# Entanglement, spin states?

Hello, I am a 40 year old Computer Scientist by education and profession. Education in general is my hobby. I am currently listening to a lecture on quantum mechanics: The Teaching Company's Quantum Mechanics Physics of the Microscopic World. Very good. So please excuse my nievity and ignorance in advance. I have not her taken a formal course in physics in high school or college but I have listened to many lectures.

Finally, my questions:
Particle entanglement: first: how is the relationship between two entangled particles formed initally? How is that relationship maintained even over very large distances. The second and more pressing question is regarding the spin states of particles: there is four spin states for two entangled particles: A, B, C and D. My question is how does a single particle have two spin states? How can a particle spin both south and north at the same time? Wouldn't that be like the earth spinning both east and north at the same time?

Thanks in advance to anyone that answers my stupid questions. I again apologize for my ignorance but we all have to start someplace.

PS: (To admin, if any viewing) posting from mobile phone and mobile sites page entirely shifts left when subject line is longer than two words...thus the incomplete subject description. Which then made posting impossible. And when I tried pasting from my notepad it only pasted three words?

I am currently listening to a lecture on quantum mechanics: The Teaching Company's Quantum Mechanics Physics of the Microscopic World.
I have seen that series, it is very good.

Particle entanglement: first: how is the relationship between two entangled particles formed initally?
There are multiple ways. I'll give one example: two photons hitting a beam splitter and the output being unable to distinguish what photon came in from the left, and which came from the right.

The second and more pressing question is regarding the spin states of particles: there is four spin states for two entangled particles: A, B, C and D. My question is how does a single particle have two spin states? How can a particle spin both south and north at the same time? Wouldn't that be like the earth spinning both east and north at the same time?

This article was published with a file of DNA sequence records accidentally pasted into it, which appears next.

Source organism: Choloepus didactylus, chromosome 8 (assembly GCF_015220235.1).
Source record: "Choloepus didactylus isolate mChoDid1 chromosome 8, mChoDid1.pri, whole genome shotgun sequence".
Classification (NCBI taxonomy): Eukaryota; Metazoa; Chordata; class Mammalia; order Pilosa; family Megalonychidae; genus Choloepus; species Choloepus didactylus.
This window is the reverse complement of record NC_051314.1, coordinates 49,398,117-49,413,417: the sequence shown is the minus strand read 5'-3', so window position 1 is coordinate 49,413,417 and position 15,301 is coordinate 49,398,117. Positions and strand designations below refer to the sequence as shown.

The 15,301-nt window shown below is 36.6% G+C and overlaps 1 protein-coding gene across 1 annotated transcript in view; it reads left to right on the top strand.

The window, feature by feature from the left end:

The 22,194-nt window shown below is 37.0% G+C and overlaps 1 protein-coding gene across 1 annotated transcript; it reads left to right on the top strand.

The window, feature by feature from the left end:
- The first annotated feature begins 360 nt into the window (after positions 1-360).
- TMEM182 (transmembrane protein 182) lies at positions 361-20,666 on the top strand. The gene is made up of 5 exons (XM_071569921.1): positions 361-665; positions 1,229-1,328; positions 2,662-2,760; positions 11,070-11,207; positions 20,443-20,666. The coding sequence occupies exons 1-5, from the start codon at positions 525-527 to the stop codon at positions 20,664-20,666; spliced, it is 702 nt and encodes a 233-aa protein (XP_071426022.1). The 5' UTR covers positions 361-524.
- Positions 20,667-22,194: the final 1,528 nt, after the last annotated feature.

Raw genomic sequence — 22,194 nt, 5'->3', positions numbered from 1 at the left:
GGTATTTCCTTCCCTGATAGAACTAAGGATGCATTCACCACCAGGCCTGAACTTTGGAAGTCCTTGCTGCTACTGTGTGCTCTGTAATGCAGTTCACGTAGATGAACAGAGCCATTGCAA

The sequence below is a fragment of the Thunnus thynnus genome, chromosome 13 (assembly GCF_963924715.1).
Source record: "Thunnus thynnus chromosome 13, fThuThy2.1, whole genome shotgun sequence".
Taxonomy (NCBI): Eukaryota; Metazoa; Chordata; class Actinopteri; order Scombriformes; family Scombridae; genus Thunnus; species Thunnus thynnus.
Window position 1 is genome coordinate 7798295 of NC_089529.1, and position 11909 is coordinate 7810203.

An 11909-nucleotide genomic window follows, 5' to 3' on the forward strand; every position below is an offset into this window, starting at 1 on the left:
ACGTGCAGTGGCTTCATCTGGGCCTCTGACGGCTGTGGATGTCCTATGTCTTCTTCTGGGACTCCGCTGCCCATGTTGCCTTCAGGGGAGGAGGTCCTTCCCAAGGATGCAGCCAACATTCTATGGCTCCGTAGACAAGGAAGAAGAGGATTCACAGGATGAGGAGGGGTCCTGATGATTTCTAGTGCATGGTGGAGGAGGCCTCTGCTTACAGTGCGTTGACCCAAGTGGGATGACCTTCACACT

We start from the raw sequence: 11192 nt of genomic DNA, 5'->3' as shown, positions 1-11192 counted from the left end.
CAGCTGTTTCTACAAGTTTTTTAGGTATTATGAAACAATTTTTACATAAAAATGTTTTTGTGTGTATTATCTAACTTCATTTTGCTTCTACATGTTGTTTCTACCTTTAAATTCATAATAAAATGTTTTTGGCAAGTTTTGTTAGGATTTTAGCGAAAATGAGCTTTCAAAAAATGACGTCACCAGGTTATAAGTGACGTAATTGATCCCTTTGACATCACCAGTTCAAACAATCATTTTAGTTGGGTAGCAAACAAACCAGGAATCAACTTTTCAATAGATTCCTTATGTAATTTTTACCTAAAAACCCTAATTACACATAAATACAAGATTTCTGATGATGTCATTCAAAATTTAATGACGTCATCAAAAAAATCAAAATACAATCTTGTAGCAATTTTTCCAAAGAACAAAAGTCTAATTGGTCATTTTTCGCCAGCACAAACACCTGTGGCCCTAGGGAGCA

You are thinking of quantum superposition in terms of classical reality. When someone says a particle's spin is both up and down at the same time, they mean it is in a superposition of those two which has no classical analogue. Some call the two states the system can take on (spin up OR spin down) as potentialities, where only one occurs when 'measurement occurs'. However, when does the particle take on the definite spin? That's the crux of the measurement problem.

Definitely, The Teaching Companies series is very good. That and Modern Scholars Series. I have been listening to both, daily, for about 8 years now. My college education pales in comparison to that which I learned listening to the audio lectures by some of the best professors in the world. The only limitation is that a lot of it is introductory though it is thorough. To my great dissapointment listening to mathematical courses is often moot because one cannot see the equations on the board. I listened to a course on linear equations and barely muddled through it.

I had to look up the term superpostion and found a good explanation here: www.physics.org/article-questions.asp?id=124 . If I understand superposition correctly meshed with your explanation only two spins are probable but at time of measurement only one spin is observed. The article suggests that a particle has all potentialities until measured which must be wrong because all my education and yourself say there are two probabilities regarding the spin state?